Design, Setting, and Participants  A US 21-site case-control analysis of 4513 adults hospitalized between March 11 and August 15, 2021, with 28-day outcome data on death and mechanical ventilation available for patients enrolled through July 14, 2021. Date of final follow-up was August 8, 2021.

Exposures  COVID-19 vaccination.

Main Outcomes and Measures  Associations were evaluated between prior vaccination and (1) hospitalization for COVID-19, in which case patients were those hospitalized for COVID-19 and control patients were those hospitalized for an alternative diagnosis; and (2) disease progression among patients hospitalized for COVID-19, in which cases and controls were COVID-19 patients with and without progression to death or mechanical ventilation, respectively. Associations were measured with multivariable logistic regression.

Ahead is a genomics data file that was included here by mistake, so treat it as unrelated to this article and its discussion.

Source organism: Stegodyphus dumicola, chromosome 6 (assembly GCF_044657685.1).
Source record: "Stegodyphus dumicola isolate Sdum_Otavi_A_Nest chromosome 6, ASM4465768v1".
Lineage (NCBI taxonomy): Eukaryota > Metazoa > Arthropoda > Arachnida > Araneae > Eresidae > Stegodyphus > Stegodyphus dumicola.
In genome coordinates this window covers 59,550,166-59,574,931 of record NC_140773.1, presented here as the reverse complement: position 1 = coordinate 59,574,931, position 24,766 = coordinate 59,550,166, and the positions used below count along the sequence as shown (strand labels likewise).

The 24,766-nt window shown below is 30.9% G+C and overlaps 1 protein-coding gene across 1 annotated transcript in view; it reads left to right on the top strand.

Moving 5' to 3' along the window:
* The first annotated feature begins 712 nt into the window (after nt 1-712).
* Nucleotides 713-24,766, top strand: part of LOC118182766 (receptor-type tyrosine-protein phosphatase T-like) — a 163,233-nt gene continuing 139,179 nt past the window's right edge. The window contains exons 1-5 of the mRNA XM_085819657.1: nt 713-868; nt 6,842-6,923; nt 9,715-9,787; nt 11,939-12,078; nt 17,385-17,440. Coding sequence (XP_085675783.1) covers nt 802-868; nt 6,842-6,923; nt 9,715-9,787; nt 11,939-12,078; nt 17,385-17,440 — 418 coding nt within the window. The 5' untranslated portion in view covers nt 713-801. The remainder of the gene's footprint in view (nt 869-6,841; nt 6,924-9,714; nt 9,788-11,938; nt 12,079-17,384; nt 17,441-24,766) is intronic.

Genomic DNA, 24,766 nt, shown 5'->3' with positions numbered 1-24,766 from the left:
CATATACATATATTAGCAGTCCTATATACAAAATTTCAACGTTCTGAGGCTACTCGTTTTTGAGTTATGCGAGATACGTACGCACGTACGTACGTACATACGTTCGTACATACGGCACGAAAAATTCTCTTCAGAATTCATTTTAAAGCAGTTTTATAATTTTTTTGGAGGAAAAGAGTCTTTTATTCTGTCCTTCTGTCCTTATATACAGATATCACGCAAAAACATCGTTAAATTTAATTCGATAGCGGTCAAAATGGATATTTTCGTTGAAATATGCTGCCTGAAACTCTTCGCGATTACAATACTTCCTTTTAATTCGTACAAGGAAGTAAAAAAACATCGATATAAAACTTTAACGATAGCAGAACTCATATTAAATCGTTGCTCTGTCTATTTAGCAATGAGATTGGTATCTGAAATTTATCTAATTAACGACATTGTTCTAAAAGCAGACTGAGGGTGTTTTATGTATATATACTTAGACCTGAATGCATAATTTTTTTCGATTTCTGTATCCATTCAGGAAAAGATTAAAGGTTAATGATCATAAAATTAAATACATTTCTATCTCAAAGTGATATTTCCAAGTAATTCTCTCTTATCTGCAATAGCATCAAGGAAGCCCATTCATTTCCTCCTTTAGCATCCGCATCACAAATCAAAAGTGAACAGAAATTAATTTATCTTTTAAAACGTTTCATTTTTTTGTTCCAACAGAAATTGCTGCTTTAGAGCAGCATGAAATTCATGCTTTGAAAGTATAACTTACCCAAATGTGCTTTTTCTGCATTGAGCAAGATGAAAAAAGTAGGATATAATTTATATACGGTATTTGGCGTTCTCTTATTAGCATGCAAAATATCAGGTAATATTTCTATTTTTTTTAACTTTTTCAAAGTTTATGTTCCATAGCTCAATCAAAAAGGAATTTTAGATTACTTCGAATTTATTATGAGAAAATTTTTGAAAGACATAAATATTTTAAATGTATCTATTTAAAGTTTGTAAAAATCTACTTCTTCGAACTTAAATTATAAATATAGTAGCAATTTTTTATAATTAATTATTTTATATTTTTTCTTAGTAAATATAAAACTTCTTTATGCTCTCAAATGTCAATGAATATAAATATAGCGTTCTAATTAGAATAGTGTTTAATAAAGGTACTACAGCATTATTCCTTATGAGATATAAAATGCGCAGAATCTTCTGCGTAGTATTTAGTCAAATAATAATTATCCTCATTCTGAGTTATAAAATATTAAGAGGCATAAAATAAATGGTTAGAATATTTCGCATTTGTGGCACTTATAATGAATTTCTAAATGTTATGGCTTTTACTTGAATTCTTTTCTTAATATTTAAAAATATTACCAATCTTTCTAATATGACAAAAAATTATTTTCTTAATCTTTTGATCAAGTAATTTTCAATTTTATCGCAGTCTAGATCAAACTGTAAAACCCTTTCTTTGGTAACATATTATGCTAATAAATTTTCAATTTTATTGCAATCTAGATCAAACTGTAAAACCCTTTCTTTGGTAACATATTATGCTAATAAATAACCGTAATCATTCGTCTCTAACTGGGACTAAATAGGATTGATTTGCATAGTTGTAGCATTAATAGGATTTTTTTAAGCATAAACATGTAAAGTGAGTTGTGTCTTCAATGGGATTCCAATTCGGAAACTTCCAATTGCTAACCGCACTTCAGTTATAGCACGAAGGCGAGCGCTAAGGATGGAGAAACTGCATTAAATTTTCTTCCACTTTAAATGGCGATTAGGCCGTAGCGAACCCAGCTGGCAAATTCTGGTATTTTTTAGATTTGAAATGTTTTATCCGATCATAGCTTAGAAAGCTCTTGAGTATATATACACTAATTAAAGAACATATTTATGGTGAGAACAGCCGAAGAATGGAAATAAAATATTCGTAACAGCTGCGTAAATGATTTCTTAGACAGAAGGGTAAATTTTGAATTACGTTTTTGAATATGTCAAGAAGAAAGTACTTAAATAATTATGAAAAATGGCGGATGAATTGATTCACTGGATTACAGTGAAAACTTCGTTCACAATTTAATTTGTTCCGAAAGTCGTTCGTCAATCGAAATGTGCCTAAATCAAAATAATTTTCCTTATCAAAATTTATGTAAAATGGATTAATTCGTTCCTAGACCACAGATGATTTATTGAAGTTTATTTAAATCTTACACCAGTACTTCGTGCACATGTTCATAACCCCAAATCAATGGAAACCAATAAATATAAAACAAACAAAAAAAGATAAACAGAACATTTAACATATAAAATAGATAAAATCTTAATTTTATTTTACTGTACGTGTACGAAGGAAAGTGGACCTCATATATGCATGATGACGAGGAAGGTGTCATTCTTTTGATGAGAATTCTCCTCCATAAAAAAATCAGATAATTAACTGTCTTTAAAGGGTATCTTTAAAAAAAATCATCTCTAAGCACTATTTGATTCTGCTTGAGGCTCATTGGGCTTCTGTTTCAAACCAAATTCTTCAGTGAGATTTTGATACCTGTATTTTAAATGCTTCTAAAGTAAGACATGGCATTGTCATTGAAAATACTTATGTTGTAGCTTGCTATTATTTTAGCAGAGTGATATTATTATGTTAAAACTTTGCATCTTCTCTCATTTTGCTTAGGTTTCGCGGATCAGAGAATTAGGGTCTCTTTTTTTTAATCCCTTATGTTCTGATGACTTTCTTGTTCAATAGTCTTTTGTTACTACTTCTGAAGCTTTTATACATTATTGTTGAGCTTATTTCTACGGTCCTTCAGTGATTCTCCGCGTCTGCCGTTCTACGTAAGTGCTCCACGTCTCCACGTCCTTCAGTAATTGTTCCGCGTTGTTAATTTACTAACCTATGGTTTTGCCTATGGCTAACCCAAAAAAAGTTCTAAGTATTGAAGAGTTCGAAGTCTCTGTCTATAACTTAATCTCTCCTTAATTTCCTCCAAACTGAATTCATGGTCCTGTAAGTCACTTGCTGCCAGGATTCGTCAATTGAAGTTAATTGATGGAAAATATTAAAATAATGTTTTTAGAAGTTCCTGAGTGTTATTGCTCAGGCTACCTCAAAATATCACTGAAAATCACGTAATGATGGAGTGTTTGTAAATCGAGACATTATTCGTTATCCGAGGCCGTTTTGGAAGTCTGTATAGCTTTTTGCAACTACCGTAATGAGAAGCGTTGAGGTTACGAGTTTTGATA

Results  Among 4513 patients (median age, 59 years [IQR, 45-69]; 2202 [48.8%] women; 23.0% non-Hispanic Black individuals, 15.9% Hispanic individuals, and 20.1% with an immunocompromising condition), 1983 were case patients with COVID-19 and 2530 were controls without COVID-19. Unvaccinated patients accounted for 84.2% (1669/1983) of COVID-19 hospitalizations. Hospitalization for COVID-19 was significantly associated with decreased likelihood of vaccination (cases, 15.8%; controls, 54.8%; adjusted OR, 0.15; 95% CI, 0.13-0.18), including for sequenced SARS-CoV-2 Alpha (8.7% vs 51.7%; aOR, 0.10; 95% CI, 0.06-0.16) and Delta variants (21.9% vs 61.8%; aOR, 0.14; 95% CI, 0.10-0.21). This association was stronger for immunocompetent patients (11.2% vs 53.5%; aOR, 0.10; 95% CI, 0.09-0.13) than immunocompromised patients (40.1% vs 58.8%; aOR, 0.49; 95% CI, 0.35-0.69) (P < .001) and weaker at more than 120 days since vaccination with BNT162b2 (5.8% vs 11.5%; aOR, 0.36; 95% CI, 0.27-0.49) than with mRNA-1273 (1.9% vs 8.3%; aOR, 0.15; 95% CI, 0.09-0.23) (P < .001). Among 1197 patients hospitalized with COVID-19, death or invasive mechanical ventilation by day 28 was associated with decreased likelihood of vaccination (12.0% vs 24.7%; aOR, 0.33; 95% CI, 0.19-0.58).